The second theme that ran through the plot was that Don’s son was about to split with his wife. The son had run off with some “Bohemian” who made him feel alive again unlike his wife of many years, the mother of his children, who as the play begins had that day attempted suicide because her husband has left her for another woman.
Don and his wife try to convince their son to return to his wife but he is reluctant even to visit her in hospital. He wants a complete break and having taken this step, he doesn’t want to find himself sucked back into what he feels is a loveless marriage. So here we have a play that emphasises the sanctity of marriage and the need to stay together for the kids. Is this the new cutting edge?
Yet as the plot unfolds, it turns out that Don had had an affair many years before with Helen, the wife of the only Liberal voter in the room. This Liberal voter is quite ill, has emphysema and must drag an oxygen bottle around with him wherever he goes. Don, however, is still mad about Helen all these years later and although he hasn’t seen her in decades tries to convince her to run off with him again.
OK. It’s all played for laughs. I shouldn’t take it so seriously. But the nature of the play is that this oh so ethical leftist, even Green Party voter, this man who had just tried to convince his son to go back to his wife, this man who has been married to a woman for forty years while she has been married to him, tries to convince the wife of someone who is sick and possibly dying, to leave her husband and come away with him while he in turn abandons his wife.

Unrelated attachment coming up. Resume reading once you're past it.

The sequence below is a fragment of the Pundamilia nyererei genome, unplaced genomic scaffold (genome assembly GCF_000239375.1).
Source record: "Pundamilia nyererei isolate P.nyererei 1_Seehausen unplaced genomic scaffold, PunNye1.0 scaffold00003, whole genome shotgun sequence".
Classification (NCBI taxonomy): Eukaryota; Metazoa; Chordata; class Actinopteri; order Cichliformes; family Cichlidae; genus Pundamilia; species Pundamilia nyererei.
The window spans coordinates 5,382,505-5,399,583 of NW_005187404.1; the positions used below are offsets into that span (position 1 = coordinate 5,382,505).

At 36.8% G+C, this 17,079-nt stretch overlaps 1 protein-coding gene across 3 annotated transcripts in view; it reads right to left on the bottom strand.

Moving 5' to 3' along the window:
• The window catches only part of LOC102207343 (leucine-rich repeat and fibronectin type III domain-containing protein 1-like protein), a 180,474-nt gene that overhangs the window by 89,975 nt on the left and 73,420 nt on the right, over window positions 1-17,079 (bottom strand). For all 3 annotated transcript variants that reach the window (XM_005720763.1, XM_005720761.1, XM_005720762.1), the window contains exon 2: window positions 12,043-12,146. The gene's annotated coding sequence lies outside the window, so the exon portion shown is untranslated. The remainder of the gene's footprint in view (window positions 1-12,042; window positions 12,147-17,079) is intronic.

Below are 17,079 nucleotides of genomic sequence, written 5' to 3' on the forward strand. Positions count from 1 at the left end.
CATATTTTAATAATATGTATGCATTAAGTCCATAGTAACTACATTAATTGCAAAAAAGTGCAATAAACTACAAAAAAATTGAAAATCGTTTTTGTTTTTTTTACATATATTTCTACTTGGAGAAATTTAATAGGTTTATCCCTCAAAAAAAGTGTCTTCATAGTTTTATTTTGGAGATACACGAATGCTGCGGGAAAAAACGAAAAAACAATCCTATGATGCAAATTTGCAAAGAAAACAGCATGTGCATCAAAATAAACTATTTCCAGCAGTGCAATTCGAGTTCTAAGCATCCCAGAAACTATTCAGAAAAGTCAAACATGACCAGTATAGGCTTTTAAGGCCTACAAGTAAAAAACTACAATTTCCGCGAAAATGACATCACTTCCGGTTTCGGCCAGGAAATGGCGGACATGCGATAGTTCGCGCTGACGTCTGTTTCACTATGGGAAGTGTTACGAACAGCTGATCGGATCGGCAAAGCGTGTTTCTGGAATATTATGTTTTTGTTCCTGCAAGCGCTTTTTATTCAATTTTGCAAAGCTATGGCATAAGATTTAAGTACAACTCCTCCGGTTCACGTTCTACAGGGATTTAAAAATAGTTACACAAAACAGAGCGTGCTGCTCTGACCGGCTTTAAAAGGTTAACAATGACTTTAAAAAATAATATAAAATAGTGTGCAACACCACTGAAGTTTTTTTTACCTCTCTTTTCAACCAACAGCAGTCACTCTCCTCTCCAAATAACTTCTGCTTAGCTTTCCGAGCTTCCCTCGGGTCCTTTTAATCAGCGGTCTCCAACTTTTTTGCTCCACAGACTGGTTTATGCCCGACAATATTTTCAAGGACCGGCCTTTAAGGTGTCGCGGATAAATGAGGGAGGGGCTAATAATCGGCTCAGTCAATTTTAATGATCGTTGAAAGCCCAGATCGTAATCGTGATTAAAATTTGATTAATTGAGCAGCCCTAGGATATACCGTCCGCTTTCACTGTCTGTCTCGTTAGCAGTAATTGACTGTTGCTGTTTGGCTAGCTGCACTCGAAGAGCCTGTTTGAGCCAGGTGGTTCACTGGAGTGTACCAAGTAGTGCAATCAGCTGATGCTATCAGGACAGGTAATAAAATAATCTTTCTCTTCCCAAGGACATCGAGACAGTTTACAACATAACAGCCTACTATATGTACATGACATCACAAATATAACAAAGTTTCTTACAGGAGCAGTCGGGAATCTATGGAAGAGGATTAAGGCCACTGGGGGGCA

So why did I enjoy the play? The pleasure was to see right there before me a man of the left portrayed as moral vermin. Here is someone without an ounce of decency and human good. He is filled with a mass of pretensions about what a right thinking person he is, the apex of human kindness and the rest. But in reality he is worm eaten and evil, a monster in the making.
Could someone on the right side of politics write such a play? Maybe. But an audience would immediately see through the story line since nothing like this could be handled in such a light hearted way. In fact, someone with normal sensibilities, in trying to put down such a story, could not conceive such a plot since the contradictions embedded in the plot would be instantly apparent.
If anyone in the audience actually was willing Don to succeed in taking Helen from her husband while abandoning his own wife, they are, to put it kindly, morally tuned out. The play was a great night out for me because it reflected what I see as an ethical vacuum on the left. I just wonder how many who had watched the play would have appreciated the morality they were implicitly endorsing by laughing at all the wrong places. I can see why the play had such poor reviews from all the usual suspects.